|Project network "Application of microemulsion at the in situ remediation of organic underground contamination" |
Project 4: Large-scale experiments for the development and the optimization of hydraulic remediation thechniques using a microemulsion
|Project manager:||PD Dr.-Ing. Baldur Barczewski|
|Research assistants:||Dr. rer.nat. Matthias Stuhrmann|
|Duration:||1.6.2001 - 31.5.2005|
|Funding:||Federal Ministry of Education and Research|
|Project Partners:||Forschungszentrum Jülich (FZJ), Jülich|
DVGW-Technologiezentrum Wasser (TZW), Karlsruhe
IMB Umwelt- und Biotechnik GmbH, Heidelberg
This project is part of the research area:
In-Situ Remediation Technologies
Abstract:On different scales, from the range of the laboratory up to pilot plant station tests, the partners of the project network performed experiments, in which the microemulsion applied (anionic and non-ionic surfactant, rape oil methyl ester (RME), brine, water) showed a high solubilization and extraction capacity of Tetrachlorethen (Perchloroethylene, PER) present in the water saturated zone in the underground.
There is only a limited comparability of the flow behaviour of the microemulsion and the uptake of pollutants at small-scale experiments with the results from experiments on the scale of several cubic meters. Because of the dispersion of the microemulsion intensified there, a not sufficient discharge of pollutant and microemulsion components resulted in the field experiment due to the scarcely measured quantity of microemulsion. The crucial clue to the flow behaviour of the microemulsion and to the pollutant admission in the underground resulted in a successful large-scale experiment, with which more than 90 % of the pollutant PER from an artificial groundwater aquifer were removed.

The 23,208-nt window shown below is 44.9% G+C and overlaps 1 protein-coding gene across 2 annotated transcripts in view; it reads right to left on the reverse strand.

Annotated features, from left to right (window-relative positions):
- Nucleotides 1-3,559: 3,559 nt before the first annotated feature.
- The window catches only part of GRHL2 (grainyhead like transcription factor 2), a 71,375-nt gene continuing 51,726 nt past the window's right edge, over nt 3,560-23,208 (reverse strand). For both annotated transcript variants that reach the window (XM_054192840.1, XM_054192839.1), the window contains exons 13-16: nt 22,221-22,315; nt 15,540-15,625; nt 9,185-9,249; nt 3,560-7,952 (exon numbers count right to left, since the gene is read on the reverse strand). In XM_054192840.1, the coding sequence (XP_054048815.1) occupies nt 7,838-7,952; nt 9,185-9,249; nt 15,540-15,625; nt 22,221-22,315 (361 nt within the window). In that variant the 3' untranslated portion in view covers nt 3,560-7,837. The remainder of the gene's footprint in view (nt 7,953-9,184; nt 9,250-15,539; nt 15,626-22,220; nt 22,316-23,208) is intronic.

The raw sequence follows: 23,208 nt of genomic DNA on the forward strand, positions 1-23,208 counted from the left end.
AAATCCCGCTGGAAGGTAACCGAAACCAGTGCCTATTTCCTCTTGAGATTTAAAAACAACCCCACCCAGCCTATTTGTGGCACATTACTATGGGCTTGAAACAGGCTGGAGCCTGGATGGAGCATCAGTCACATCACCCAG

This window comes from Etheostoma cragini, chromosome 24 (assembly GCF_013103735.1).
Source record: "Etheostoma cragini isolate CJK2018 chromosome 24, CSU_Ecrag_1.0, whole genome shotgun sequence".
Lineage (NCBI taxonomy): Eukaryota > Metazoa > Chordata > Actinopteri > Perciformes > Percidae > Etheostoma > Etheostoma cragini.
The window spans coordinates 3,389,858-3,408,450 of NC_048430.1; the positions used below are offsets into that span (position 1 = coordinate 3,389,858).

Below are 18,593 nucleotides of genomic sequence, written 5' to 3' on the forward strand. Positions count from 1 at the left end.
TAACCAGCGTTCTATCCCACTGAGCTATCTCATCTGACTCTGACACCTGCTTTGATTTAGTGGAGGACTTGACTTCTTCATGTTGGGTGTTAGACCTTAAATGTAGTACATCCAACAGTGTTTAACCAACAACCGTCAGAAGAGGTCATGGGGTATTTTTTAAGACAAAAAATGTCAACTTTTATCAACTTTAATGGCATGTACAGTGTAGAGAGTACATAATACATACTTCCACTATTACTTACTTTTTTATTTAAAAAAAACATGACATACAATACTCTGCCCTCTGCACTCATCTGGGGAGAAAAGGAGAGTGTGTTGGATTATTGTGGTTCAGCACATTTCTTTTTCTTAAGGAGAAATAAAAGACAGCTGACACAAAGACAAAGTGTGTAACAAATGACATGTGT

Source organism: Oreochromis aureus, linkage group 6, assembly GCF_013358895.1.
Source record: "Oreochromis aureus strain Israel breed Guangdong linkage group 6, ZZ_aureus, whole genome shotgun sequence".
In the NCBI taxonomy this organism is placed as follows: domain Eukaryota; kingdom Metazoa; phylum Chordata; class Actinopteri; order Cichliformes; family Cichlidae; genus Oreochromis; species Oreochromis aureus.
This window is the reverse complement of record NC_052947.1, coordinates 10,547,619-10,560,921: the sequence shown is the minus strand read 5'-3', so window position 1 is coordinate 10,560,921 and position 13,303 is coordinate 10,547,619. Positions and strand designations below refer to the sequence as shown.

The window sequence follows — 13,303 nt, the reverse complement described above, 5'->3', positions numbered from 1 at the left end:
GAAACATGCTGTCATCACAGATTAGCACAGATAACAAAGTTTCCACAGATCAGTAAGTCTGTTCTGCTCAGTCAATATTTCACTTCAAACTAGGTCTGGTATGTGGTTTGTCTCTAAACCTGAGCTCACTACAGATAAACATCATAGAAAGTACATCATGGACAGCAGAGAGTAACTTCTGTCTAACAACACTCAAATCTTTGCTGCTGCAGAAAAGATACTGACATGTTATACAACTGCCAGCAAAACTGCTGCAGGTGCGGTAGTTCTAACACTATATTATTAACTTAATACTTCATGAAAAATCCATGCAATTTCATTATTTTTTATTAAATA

Further the results of the experiments demonstrate the good degradability of RME and of the nonionic surfactant. Under aerobic conditions the anionic surfactant clearly showed more than only primary degradation. The co-metabolic degradation of RME in presence of microemulsion components could be shown. A disturbance of the pollutant extraction by micro-biological processes wasn't observed in any experiment. Thus a complete remediation of a contaminated site is possible by a biological subsequent treatment after extraction.
The process steps for the treatment of the flushing solution and for the recovery of the microemulsion components require an only relatively small effort. In the context of the field experiment further the necessary techniques developed for the setting up, quality control, storage, handling and infiltration of the microemulsion were successfully tested under field conditions. Altogether it could be proven that in principle the whole process from making the microemulsion up to its regeneration can be performed successfully in a large scale.